- if the IGC is not satisfied with the response, it should escalate concerns (as appropriate)
- to produce an annual report of its findings.
The terms of reference will also require that, as a minimum, the IGC assess whether:
- default investment strategies are designed and executed in members’ interests, with a clear statement of aims and objectives
- the characteristics and net performance of all investment strategies are regularly reviewed by the firm to ensure they align with members’ interests, and any necessary changes made
- core scheme financial transactions are processed promptly and accurately.
Firms will be required to take reasonable steps to address any concerns raised by the IGC or to explain to the IGC, in writing, why they do not intend to do so.
IGCs will be required to have sufficient collective expertise and experience to assess VfM. They will also need to be independent of the firm, so that they can act solely in the interests of scheme members in raising any concerns.
IGCs will be required to have at least five members, the majority of whom (including the chair) must be independent of the firm. The FCA will provide guidance on the definition of “independent”. Under the guidance, any person who is, or was in the last three years, paid by the provider for any other role will not meet the definition. However, it will ultimately be for the provider to determine whether a member is truly independent and the FCA acknowledges that a different approach to the one it will advocate could be taken if it can be justified.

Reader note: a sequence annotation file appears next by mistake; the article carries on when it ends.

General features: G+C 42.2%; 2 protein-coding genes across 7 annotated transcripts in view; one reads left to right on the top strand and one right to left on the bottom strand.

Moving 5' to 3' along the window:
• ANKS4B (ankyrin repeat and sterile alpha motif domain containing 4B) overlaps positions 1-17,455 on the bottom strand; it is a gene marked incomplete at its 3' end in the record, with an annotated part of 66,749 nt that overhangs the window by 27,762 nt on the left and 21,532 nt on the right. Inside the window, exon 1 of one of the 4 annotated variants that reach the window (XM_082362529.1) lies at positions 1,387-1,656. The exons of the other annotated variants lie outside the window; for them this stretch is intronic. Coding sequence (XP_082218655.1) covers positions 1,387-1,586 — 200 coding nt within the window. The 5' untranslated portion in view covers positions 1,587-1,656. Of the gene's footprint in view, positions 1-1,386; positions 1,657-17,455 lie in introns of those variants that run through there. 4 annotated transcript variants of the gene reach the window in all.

IGCs will not need to include “approved persons“, but the FCA is reserving its right to revisit this if it considers IGC members are not suitably qualified or are not performing their duties correctly.
The appointment process must be open and transparent; FCA guidance will suggest that firms use an external search agency or open advertising.
Due to the risk that an IGC member will subsequently take on other responsibilities with the provider which compromise their independence, the guidance will suggest that firms regularly review the independence of their IGC members and take appropriate action.
An IGC member may be appointed for a fixed term of up to five years, with a cumulative maximum term of ten years, unless the member is a corporate person. Corporate appointments will not be subject to limits. Where a corporate person is appointed, the FCA will expect a named individual to be nominated to take up the position.
The FCA expects providers to have established an IGC or GAA by the 6 April 2015 deadline; many have done so already.
A forum for IGC chairs will be held around the time the rules become effective. At this forum, the FCA intends to clarify its expectations of IGCs and GAAs, identify relevant contact points and outline the process for escalating issues. It will also begin discussions about how best to support IGCs in their VfM assessments and to consider whether further guidance would be helpful.
A review into the effectiveness of IGCs is scheduled to take place in 2017.